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The $.30 kit that could end malaria

By Lauren Said-Moorhouse, for CNN
updated 8:52 AM EST, Thu November 13, 2014
Biotechnologist Ashley Uys has developed a "rapid test" kit which can diagnose the tropical disease as well as which strain you are suffering from. He explains it can also identify if your suggested course of treatment is working effectively. Using blood samples, the test can offer results in less than 30 minutes. Biotechnologist Ashley Uys has developed a "rapid test" kit which can diagnose the tropical disease as well as which strain you are suffering from. He explains it can also identify if your suggested course of treatment is working effectively. Using blood samples, the test can offer results in less than 30 minutes.
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Preventing Malaria in Africa
Preventing Malaria in Africa
Preventing Malaria in Africa
Preventing Malaria in Africa
Preventing Malaria in Africa
Preventing Malaria in Africa
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STORY HIGHLIGHTS
  • Malaria is a tropical disease frequently transmitted by mosquitoes
  • When caught early, it is entirely preventable and yet, it still claims over 600,000 lives a year
  • 90% of all malaria deaths are in sub-Saharan Africa
  • South African biotechnologist has developed a test kit to diagnose sufferers earlier

African Voices is a weekly show that highlights Africa's most engaging personalities, exploring the lives and passions of people who rarely open themselves up to the camera. Follow the team on Twitter.

(CNN) -- It's an entirely preventable disease, and when diagnosed early, it's easily treatable. Yet Malaria still claims hundreds of thousands of lives each year.

All it takes is a single mosquito bite and you can become infected. In 2012, the tropical disease caused 627,000 deaths internationally, 90% of them in sub-Saharan Africa. Ashley Uys, a South African biotechnologist-turned-enterpreneur, is hoping to bring that number down to zero.

Through his company Medical Diagnostic, Uys has developed a self-testing kit that can diagnose the disease in less than 30 minutes, and put sufferers on the path to recovery faster.

"I decided to look at what is the most needing product in Africa at the moment. And malaria, malaria is big," says Uys.

"I then decided to look at a malaria test that can actually show you the strain of malaria you have -- the type of malaria -- so (doctors) know which treatment to give you, and then also to see if the treatment is working or not. So I developed a test that can do all of that."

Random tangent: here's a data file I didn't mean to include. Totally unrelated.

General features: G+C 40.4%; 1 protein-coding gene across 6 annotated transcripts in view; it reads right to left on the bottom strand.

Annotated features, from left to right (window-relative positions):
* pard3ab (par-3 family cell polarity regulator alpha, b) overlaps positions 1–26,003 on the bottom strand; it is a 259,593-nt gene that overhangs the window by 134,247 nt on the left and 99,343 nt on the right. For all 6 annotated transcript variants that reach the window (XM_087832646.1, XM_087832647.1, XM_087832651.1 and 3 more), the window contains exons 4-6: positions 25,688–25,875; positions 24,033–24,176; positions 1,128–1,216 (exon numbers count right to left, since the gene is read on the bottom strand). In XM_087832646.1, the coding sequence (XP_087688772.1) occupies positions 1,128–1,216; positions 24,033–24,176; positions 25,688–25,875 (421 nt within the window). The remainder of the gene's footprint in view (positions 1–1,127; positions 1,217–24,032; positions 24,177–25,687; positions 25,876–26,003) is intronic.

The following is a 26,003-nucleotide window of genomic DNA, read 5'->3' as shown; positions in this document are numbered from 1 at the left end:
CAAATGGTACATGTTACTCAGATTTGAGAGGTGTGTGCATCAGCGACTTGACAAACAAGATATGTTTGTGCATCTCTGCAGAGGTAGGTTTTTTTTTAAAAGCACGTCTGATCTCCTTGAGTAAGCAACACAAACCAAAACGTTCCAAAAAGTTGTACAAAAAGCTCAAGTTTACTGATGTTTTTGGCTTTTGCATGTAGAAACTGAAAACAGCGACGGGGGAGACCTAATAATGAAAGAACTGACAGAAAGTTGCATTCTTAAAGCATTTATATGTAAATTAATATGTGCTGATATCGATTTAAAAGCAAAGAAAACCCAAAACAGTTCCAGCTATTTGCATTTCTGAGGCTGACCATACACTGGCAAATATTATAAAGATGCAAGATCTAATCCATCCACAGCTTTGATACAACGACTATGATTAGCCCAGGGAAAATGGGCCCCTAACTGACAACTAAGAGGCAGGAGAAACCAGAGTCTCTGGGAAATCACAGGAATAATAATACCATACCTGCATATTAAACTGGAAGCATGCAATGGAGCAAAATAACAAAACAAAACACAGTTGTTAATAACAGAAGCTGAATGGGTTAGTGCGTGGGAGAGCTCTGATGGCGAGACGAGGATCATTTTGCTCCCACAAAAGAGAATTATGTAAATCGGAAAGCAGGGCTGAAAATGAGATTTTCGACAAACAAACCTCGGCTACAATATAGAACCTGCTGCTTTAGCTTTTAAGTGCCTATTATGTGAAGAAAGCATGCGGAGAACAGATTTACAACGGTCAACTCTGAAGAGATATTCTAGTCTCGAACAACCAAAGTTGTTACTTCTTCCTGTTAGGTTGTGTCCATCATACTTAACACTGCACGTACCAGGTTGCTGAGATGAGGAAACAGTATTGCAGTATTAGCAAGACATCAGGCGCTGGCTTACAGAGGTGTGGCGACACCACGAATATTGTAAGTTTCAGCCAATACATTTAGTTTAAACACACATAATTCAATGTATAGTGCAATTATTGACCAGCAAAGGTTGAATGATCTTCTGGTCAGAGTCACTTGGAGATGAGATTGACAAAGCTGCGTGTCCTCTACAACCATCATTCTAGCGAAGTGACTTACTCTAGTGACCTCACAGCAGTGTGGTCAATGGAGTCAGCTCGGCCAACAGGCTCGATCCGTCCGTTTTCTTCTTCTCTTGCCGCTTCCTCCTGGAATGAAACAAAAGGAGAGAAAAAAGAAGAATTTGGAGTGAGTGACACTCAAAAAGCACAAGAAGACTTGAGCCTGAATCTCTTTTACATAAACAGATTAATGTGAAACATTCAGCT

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Merging science and business

The best think about Uys' test is the price: they cost roughly 30 cents each, a fact Uys takes immense pride in.

"The fact that (they are affordable) of course makes it more accessible to the public. For me. it is very satisfying to know that a farm worker in a rural area doesn't have to worry about going to a doctor. Our product can be used at the point of care," he says.

"You don't need skilled labor to use it: prick (your finger), run the test and wait for results. There's a lot of diamonds in the rough (is Africa), a lot of potential, and diseases and epidemics are killing off this potential. So it has a knock-on effect that is important."

Given Uys is only 30-years old, he's achieved an incredible amount. Like many young entrepreneurs, he has drawn inspiration from his childhood and surroundings. Using this experience, Uys creates local solutions for everyday problems. For the Cape Town native, malaria prevention is just the beginning.

Saying 'No' to drugs

Uys has turned his attention to another scourge affecting his community: Drug use.

"On the Cape Flats, there was a big problem of drugs abuse," he recalls.

Infographic using CDC data reveals Africa is a hotspot for malaria when put in a global context.
Malaria distribution across the world
CNN

"People abusing methamphetamine, et cetera. Fortunately for me, although I grew up on the Cape Flats where it's very prevalent, I used sport to keep me away from bad habits and getting involved with the wrong crowd."

Now, as the founder of his own biotech company, Uys created a test capable of detecting a range of drugs, including amphetamines, benzyls, cocaine, methamphetamine, heroine and morphine. The idea first came to him when, following a survey of users, he identified the correlation between drug use and eye movement. Following this revelation, Uys had a light-bulb movement that would take his product development to the next level.

"We get five to 10 megapixel cameras on mobile phones. I thought to myself: 'imagine developing an app for your phone where you can actually test your kids for drugs by using the flash as a light stimulus. The camera can capture the movement and calculate the speed of your eyes and action, or (tell) if they're dilated or constricted."

Uys is still working on the prototypes for his Oculus ID pupil scanner, but he hopes the product will be ready to go into the market in coming weeks.

"I'm looking at innovation as the challenge for me. If you look at the first world countries it's satisfying for me to see that we are innovating on that level or even better.

"And me coming from Belhar, I didn't go to Harvard, didn't have a rich dad who could buy me what I wanted -- I had to work for everything. I had to work and study. I used to pack fish when I was a student. And that motivated me to work harder," he says.

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